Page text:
We also agreed that we wanted to distinguish works created as art for the camera from primarily live art performances or embodied installations that had a secondary gallery life as photographic documents. In some cases, that distinction was somewhat nebulous in interesting ways; for example, both Shirin Neshat and collaborators Birchler and Hubbard make large-format still images that interpret their own video works.
Finally, as a variety of strategies within the staged theme emerged, we entertained the question of whether certain artists’ processes were so elaborate as to constitute performance outright in the absence of narrative, costumes, characters or pictured performers. The art practice of Vic Muniz, with his elaborate collaborative portraits made of garbage seen from far above, raised this “process as performance” question and was ultimately considered an outlier for the edit — although, like documented performance art, Muniz’s work may have raised interesting questions about where the “art” in artworks lives.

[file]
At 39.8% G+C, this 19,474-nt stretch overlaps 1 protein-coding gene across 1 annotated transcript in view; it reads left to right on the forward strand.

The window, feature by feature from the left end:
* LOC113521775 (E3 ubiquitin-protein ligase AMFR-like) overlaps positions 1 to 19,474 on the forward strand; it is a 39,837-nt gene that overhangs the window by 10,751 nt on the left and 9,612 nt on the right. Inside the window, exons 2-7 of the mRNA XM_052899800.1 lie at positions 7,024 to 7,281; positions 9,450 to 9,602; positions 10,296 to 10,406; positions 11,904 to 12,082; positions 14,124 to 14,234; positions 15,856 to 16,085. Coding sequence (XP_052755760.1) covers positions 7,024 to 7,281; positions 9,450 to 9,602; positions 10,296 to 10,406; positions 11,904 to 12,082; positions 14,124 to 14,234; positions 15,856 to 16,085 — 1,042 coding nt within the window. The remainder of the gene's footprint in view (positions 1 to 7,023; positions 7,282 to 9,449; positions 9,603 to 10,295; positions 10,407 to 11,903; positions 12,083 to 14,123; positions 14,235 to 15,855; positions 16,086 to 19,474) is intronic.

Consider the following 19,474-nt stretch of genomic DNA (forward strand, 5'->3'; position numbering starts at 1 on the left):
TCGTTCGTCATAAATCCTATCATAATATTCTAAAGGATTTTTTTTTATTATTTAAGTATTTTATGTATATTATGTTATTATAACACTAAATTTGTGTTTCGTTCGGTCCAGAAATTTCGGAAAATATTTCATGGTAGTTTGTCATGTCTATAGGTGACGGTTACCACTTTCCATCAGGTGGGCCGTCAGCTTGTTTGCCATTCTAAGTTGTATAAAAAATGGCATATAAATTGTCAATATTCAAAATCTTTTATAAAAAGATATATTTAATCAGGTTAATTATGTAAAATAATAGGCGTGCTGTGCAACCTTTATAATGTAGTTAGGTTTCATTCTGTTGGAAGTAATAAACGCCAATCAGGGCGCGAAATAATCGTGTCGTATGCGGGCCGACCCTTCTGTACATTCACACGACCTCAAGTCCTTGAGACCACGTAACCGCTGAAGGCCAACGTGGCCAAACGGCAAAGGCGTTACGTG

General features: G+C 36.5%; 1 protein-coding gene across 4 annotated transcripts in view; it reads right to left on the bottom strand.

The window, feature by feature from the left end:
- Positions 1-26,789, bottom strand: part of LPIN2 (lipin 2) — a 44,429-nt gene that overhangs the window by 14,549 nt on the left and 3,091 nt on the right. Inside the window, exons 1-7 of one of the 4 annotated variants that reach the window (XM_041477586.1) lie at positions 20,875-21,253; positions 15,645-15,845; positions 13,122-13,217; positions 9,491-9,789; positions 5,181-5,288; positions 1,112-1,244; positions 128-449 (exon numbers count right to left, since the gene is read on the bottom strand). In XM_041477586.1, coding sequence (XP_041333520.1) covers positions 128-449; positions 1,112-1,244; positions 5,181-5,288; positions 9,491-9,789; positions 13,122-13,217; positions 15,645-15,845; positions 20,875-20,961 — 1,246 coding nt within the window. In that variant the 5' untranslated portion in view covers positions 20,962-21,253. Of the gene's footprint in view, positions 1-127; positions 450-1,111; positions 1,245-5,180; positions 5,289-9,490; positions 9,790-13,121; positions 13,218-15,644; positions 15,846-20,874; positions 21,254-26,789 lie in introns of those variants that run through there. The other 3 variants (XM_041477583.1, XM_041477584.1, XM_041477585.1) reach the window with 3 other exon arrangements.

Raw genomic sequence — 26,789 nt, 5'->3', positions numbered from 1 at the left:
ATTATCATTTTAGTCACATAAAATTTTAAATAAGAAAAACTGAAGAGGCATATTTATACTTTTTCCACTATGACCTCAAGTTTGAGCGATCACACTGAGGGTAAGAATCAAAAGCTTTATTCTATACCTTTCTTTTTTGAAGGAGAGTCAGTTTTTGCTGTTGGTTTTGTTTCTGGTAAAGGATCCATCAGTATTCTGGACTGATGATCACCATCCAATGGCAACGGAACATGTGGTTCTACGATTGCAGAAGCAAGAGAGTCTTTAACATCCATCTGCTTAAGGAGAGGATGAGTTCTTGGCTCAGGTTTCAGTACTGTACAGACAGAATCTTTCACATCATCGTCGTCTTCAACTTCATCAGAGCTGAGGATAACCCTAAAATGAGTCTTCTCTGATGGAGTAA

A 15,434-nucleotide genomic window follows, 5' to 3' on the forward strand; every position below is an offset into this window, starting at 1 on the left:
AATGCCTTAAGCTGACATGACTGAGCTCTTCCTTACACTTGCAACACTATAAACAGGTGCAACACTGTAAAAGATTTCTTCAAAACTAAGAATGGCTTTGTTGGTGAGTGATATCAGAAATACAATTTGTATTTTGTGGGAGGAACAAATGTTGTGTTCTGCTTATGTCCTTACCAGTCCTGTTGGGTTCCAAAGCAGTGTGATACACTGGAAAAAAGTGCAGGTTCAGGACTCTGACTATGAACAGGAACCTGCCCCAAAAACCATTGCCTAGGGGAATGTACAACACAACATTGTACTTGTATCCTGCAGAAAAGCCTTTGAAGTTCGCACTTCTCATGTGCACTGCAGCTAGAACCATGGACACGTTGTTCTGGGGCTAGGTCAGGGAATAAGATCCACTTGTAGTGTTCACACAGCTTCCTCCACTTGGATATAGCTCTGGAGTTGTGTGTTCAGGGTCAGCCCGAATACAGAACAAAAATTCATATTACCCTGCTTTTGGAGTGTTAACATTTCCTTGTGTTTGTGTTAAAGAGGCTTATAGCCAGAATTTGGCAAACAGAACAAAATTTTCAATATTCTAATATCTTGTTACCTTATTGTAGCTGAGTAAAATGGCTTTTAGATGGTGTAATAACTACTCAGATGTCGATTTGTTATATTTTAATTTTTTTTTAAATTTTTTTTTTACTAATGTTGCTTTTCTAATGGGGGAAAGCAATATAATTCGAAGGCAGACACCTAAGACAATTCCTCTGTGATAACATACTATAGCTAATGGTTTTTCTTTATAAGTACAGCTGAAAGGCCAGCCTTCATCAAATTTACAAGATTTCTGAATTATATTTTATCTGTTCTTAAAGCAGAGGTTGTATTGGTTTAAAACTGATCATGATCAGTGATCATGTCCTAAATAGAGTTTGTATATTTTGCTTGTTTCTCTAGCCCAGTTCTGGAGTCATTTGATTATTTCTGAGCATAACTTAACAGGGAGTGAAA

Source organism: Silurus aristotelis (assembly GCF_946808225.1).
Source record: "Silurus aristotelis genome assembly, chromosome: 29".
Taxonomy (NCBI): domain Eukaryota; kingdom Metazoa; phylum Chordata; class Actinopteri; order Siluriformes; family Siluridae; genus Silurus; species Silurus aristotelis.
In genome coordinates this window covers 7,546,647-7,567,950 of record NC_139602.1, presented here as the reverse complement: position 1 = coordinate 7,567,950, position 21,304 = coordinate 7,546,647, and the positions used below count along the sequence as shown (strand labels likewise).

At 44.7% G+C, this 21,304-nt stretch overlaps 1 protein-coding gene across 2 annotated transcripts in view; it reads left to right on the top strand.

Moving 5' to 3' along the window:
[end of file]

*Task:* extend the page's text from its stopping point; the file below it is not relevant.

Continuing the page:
At the end of hours of thumbnail browsing and discussions around photographic cultures, I felt sated and fat as a tick, as when one leaves a museum surprised by the complete exhaustion that results from so much seeing.
These conversations eventually became the show, through Heather Sealy Lineberry and her museum team’s logistical feats and vitally sensitive placement decisions. The show includes works by artists from China, Brazil, the Netherlands, Russia, France, Australia, Japan, Iran, Norway, Germany and the United States, covering a wonderful international scope. Most of the objects are printed in saturated color, quite large with shiny finishes, a sumptuous visual feast that puts the viewer’s body in a 1:1 relationship with the crafted illusions.